I've found that one of the great truths in life is that whenever you make a colossal mistake, someone will always be watching. Or listening.
British Prime Minister Gordon Brown found that out the hard way this week when an open microphone caught him calling a voter a bigot.
Gillian Duffy, 66 and a loyal Labour Party supporter, questioned Brown at a campaign stop about eastern European immigrants. It seems some people in the United Kingdom are worried these immigrants are taking jobs away from them.
Brown sidestepped the woman's question, then left. In his rush, he forgot to turn off his microphone. Then this happened, according to The Associated Press:
"That was a disaster, they should never have put me with that woman. Whose idea was that? It's just ridiculous," Brown said.
Then an aide asked Brown what Duffy had said that made him angry and Brown replied, "Everything. She's just a sort of bigoted woman."
And everybody heard it, thanks to the open microphone.
Brown is now scrambling to apologize to everyone in the universe over the gaffe, which comes just a week before national elections.
The situation is not unique to Brown, of course. He's not even the first Prime Minister to get caught with his foot in his mouth. John Major was heard saying he was going to crucify his cabinet, and that was after he called them some names I can't repeat here.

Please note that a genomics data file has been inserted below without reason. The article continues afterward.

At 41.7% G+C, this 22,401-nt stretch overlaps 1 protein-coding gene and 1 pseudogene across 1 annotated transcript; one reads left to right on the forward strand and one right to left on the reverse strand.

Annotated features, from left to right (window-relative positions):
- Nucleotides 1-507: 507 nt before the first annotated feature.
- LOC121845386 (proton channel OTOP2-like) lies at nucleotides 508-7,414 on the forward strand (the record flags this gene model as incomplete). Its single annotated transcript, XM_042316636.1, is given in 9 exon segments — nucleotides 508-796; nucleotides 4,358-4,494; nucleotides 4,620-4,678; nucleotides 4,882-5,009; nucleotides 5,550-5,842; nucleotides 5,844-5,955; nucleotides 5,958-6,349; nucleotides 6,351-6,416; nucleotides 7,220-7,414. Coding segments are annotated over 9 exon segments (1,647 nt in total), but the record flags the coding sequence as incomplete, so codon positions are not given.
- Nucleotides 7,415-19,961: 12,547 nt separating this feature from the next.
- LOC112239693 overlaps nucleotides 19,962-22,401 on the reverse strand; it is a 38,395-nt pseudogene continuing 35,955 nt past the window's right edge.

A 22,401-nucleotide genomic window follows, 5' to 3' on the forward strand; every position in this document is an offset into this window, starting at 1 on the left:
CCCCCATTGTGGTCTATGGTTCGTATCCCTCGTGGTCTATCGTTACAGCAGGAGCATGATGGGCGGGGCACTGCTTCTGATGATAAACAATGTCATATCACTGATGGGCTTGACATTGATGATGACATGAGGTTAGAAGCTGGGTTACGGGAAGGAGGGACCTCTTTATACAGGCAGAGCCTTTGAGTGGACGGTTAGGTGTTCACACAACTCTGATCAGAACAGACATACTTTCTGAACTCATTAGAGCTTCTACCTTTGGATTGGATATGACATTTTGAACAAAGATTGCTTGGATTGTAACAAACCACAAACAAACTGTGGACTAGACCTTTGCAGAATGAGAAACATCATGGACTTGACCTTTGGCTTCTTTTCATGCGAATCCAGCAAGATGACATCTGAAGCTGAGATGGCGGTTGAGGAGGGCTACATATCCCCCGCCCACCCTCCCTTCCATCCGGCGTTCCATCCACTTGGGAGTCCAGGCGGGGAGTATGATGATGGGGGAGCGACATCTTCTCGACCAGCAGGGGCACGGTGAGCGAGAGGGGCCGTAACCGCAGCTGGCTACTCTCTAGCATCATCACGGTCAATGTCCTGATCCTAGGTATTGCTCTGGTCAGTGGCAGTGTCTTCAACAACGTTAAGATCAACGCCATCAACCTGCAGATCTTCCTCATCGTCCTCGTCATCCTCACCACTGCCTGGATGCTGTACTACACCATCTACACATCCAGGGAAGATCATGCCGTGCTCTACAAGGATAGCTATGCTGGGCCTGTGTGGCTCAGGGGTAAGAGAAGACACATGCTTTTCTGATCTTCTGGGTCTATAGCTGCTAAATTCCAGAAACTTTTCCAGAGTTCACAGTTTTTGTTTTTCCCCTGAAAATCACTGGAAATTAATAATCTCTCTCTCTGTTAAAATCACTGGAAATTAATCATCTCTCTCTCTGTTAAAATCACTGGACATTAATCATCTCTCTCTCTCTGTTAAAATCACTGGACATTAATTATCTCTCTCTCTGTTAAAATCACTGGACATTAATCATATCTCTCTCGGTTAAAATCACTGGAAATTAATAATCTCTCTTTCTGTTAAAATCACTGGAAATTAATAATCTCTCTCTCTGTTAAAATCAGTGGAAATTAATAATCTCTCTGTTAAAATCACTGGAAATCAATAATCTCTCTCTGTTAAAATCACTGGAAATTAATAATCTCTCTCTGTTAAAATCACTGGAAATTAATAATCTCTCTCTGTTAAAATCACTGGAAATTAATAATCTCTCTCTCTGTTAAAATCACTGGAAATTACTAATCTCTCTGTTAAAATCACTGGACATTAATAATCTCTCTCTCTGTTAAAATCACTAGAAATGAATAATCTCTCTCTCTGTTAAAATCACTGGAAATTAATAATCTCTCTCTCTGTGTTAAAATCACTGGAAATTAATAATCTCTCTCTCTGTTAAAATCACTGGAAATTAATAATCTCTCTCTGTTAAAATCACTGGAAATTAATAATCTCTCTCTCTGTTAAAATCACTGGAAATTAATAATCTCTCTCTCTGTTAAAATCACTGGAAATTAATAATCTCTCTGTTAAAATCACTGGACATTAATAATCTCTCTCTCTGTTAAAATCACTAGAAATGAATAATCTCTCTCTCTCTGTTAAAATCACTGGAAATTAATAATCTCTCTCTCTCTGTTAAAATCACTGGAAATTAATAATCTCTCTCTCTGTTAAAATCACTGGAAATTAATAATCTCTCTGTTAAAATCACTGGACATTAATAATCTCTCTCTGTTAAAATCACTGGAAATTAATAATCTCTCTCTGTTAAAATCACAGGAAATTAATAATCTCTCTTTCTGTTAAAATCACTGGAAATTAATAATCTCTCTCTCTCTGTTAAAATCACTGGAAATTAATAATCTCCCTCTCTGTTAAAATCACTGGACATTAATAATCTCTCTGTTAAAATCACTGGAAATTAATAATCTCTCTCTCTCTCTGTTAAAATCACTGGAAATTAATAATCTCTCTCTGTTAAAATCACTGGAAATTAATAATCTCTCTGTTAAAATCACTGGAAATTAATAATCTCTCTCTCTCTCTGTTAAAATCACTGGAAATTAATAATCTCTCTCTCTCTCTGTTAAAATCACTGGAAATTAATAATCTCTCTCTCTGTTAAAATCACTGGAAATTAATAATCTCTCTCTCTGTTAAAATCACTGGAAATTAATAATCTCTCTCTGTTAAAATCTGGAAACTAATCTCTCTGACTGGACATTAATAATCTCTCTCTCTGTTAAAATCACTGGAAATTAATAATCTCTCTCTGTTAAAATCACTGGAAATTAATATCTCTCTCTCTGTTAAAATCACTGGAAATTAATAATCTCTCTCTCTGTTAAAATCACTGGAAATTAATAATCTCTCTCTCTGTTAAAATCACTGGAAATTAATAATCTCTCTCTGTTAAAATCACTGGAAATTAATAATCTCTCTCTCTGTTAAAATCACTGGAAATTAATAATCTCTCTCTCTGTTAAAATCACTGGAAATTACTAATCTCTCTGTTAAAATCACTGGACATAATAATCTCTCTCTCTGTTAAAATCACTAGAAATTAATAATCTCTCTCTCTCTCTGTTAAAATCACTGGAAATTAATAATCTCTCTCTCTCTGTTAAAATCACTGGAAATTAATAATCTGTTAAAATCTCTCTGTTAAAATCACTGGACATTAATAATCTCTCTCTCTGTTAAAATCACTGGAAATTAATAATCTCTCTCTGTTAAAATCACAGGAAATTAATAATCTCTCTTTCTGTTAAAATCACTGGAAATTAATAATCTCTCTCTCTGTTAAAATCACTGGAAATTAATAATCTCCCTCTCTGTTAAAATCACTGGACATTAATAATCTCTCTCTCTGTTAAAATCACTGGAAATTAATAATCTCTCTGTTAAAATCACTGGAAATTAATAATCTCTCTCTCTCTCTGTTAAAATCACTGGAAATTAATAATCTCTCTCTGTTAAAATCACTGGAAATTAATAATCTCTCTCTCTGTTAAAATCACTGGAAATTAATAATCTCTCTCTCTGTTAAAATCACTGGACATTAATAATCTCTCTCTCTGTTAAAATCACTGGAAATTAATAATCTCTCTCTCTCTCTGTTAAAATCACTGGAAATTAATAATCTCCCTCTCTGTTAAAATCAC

It happens here, too, of course. Several American political figures have had what they thought were private remarks shared with everyone, thanks to a "hot" microphone.
While he was running for president, George W. Bush was overheard calling a New York Times reporter a "major league (expletive)" during a campaign stop. Not quite the same as calling a loyal voter a bigot, but it still caused Bush a major media headache.
After he got elected, Bush was heard telling British Prime Minister Tony Blair that the United Nations should "get Syria to get Hezbollah to stop doing this (expletive)." One in a string of minor embarrassments for Bush, but this one didn't bother me. I want my president talking like that in private occasionally.
Jesse Jackson was overheard on Fox News opining that presidential candidate Barack Obama was "talking down to black people." He was also heard saying he wanted to remove certain body parts that the president I'm assuming would just as soon keep. I'm sure the president and the reverend are all buddy-buddy now.
The current vice president, Joe Biden, has more gaffes than I have space for, but his most recent one involved dropping a few F-bombs after the president signed the health care bill. The White House responded with its now common, "Oh, that's just Joe," comment.
Probably the most infamous example came from The Great Communicator himself. During a soundcheck in 1984, Ronald Reagan jokingly announced, "My fellow Americans, I'm pleased to tell you today that I've signed legislation that will outlaw Russia forever. We begin bombing in five minutes." Hey, good one, Dutch. Nothing funnier than joking about nuclear annihilation.
My daddy told me that when handling a gun to always assume it was loaded. Politicians can modify that to apply to themselves. When a microphone is around, always assume it's on.
E-mail Nate McCullough at firstname.lastname@example.org. His column appears on Fridays.